It wasn't until recently that I even knew we had a library and now I'm looking forward to spending the afternoon there. A few minutes later we are out the door and bouncing along in the truck. Although it is a short drive, the last stretch of road right before the school, where the library is located, is terrible. The street is very narrow and it takes awhile for traffic to get through as big trucks push past us, forcing me to ease the truck as close to a nearby wall as I dare. Driving this stretch reminds me of the obstacle courses we would practice at school on our bikes, and if I remember correctly, completing obstacle courses was never one of my strengths. I frown in concentration as I fight to maneuver the truck over a deep chasm and then straight through a trash heap. At one point the crevasse in the road on my left is so deep, it feels like I might roll the truck. Sweating in the heat, since the A/C is broken, I crank my wheel to the right and slowly accelerate till I'm upright once again. It's a relief to finally see the school gate and a minute or so after I honk, the gate is rolled open by one of the guards. After helping Jayden out of his car seat and locking the truck up, we walk over to the library. It's a warm day and the skies are blue. I love the palm trees and flowering bushes and take a moment to soak it all in. Excited, as usual, Jayden runs ahead.

Since the library is on the second story of the building, we have to take the stairs. I hold Jayden's hand as we make our way up, since the steps slope downward and they're a little slippery too. Once we reach the top, I crack open the door and we slip inside. Air conditioning! I quickly close the door behind me, leaving the heat outside, and greet the other MAF wives who are helping out too. Julie White, a MAF wife as well, is the librarian, and since the earthquake had left the library completely disorganized and dusty she's asked for our help to dust and sort out books. As I work, I'm excited to find many of my favorite authors in the adult section. Julie assures me, that once school starts in a couple of weeks, I can get a library card and check out books! Jayden meanwhile has made his way over to the children section and is soon looking at books.

Jayden inherited his love for books from his mom, and he's excited about the library too!

I keep working in the adult section, one that everyone has been working on for quite awhile and am excited about all the books there.

Later on, once the adult section is mostly completed I head over to work in the children section.
As I wipe layers of dust off the books and help rearrange the shelves, I smile.

I love books, and I'm happy to see there is lots of books here for Jayden to chose from as well.

Friday, August 6, 2010

Books, Wonderful Books!

I love to read. I always have and I’m pretty sure I always will.

I even considered myself a bit of a bookworm, that is, until I actually met one. Before this I didn’t even know actual bookworms existed. Wasn’t “bookworm” just a nickname for an avid reader? Apparently not! Last December, B.E. (Before Earthquake, which has become a new way we measure time around here) a friend of mine who knew I loved to read loaned me a whole stack of books. We had visitors, and it was dinner time by the time I got the books, but even while the spaghetti was cooking on the stove I couldn’t help but take a peek at the books and read a few pages. The first book I picked up was called Nebraska Legacy. It was interesting and captured my attention right away, but it didn’t take long for me to realize that there was something quite wrong with the book. The pages looked like this.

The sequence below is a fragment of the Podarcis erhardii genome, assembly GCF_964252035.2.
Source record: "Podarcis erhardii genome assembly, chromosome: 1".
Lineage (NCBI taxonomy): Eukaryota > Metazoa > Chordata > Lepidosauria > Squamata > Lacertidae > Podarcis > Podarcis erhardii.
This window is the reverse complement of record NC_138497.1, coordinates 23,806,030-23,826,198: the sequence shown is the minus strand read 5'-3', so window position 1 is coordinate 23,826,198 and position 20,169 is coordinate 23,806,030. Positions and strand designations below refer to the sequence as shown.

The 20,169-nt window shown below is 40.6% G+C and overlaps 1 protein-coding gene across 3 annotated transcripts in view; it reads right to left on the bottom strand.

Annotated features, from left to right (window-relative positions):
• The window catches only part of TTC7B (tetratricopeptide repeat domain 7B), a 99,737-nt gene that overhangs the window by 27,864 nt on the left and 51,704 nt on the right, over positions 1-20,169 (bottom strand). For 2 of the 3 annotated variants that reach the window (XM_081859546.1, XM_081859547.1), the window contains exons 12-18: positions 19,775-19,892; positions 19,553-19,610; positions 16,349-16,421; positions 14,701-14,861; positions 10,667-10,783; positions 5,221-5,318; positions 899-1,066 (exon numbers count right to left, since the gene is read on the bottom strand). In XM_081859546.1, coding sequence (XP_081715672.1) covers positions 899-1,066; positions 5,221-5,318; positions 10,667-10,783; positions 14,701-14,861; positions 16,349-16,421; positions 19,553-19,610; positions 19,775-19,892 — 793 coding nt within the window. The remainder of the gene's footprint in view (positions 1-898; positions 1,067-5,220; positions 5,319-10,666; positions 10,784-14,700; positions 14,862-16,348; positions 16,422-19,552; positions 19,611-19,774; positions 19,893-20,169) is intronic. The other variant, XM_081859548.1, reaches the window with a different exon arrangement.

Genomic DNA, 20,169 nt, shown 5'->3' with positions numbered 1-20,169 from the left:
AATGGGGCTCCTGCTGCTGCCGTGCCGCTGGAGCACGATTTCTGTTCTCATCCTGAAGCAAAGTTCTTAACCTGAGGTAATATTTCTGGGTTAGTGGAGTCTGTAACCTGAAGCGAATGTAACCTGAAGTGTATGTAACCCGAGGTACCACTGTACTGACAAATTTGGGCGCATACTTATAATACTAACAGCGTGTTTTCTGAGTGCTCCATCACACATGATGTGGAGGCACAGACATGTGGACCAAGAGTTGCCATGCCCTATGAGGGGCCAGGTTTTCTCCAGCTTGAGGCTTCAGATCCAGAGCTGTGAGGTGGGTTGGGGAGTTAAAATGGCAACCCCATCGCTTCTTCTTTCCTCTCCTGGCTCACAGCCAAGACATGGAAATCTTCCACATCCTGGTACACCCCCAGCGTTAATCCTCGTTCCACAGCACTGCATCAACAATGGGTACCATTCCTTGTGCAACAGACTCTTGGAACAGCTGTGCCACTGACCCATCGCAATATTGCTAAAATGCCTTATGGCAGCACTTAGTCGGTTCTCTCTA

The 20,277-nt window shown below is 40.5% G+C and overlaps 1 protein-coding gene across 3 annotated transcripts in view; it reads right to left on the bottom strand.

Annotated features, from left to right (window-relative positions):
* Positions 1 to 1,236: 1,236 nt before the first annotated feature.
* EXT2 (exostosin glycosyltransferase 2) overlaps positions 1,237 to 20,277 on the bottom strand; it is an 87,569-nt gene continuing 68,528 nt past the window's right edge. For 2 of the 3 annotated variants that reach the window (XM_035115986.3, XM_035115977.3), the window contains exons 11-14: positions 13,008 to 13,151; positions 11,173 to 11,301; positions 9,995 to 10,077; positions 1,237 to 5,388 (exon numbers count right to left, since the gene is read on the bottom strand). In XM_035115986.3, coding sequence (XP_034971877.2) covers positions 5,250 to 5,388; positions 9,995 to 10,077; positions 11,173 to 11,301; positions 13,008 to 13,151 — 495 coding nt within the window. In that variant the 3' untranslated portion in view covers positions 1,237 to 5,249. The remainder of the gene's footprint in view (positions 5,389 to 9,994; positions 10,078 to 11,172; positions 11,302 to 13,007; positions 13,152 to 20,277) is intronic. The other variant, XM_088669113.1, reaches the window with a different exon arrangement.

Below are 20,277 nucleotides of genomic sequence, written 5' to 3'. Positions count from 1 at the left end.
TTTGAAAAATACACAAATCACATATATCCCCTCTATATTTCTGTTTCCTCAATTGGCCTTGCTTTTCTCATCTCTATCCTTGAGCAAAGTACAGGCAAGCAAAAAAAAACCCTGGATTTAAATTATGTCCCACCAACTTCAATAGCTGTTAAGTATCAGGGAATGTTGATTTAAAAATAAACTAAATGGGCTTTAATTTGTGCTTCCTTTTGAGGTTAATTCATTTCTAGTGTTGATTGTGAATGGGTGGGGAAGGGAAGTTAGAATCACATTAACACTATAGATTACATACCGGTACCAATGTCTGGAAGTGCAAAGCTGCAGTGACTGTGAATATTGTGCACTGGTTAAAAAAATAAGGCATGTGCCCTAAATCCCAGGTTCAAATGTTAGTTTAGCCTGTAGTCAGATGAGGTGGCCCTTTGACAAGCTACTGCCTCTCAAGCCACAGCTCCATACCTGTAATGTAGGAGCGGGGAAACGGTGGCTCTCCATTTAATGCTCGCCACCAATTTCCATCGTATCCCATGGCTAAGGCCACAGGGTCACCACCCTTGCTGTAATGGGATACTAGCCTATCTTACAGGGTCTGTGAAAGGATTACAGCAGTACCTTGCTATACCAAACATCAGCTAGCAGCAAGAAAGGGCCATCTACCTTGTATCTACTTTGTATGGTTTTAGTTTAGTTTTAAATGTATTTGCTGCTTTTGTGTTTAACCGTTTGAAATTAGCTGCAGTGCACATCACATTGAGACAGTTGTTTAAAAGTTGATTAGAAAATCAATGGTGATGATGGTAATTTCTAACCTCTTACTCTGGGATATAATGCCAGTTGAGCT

Who would do something like this to a book, I wondered? It looked like someone had taken a knife and made deep cuts into the book. On closer examination, I saw small holes in the pages as well. I picked the book up and shook it, but nothing happened. Then I began to turn the pages to the middle of the book and this is what I discovered.

Bookworms! “This can’t be real,” I exclaimed, as I watched not one, or two, but a whole family slowly emerge out of their hiding place. Wow, I guess bookworms are real! I quickly scanned the rest of the stack of books, but none of the others seemed to be affected. I called up my friend and told her what I had found and for her to check her bookshelf where she took the books from, but thankfully she couldn’t find any more. Having already started to read the book, I hated the thought of just throwing it in the garbage, so I came up with a brilliant plan. I searched my cupboards till I found a large leftover zip-lock taco shell bag that I could place the book inside. Before I put the book inside however, I went outside and sprayed the bag full of cockroach poison. I know it is powerful stuff, and if the fumes alone could kill a cockroach, it should have no problem getting rid of these pesky bookworms, I thought. I placed the book inside and sealed the bag. Then I placed the bag in my outside laundry room.

7 months later, having returned home to Haiti after the earthquake, I decided it was high time to clean out the laundry room. As I cleaned, I came across the book still nicely sealed in the bag. I opened the bag, wiped the whole book down with a damp cloth and carefully examined it to see if there were any worms left. Since I couldn’t find any, I soon began to read the book again, although I was careful to wash my hands every time I finished touching the book, just in case any remnant of poison was left behind. It wasn’t until I was half way finished the book that I was in for a surprise! A bookworm, and then another and another and another! I couldn’t believe it! Seriously, how could they possibly still be alive, after seven months with no oxygen, breathing in poisonous gases!

Shaking my head in wonder, I carefully placed the book in a shopping bag and threw it in the outside bin. Seeing how resilient the little worms were I just didn’t have the heart to try exterminate them a second time. I guess I will never know what happened to scout Painted Hands or Sarah Jane Benson, but oh well.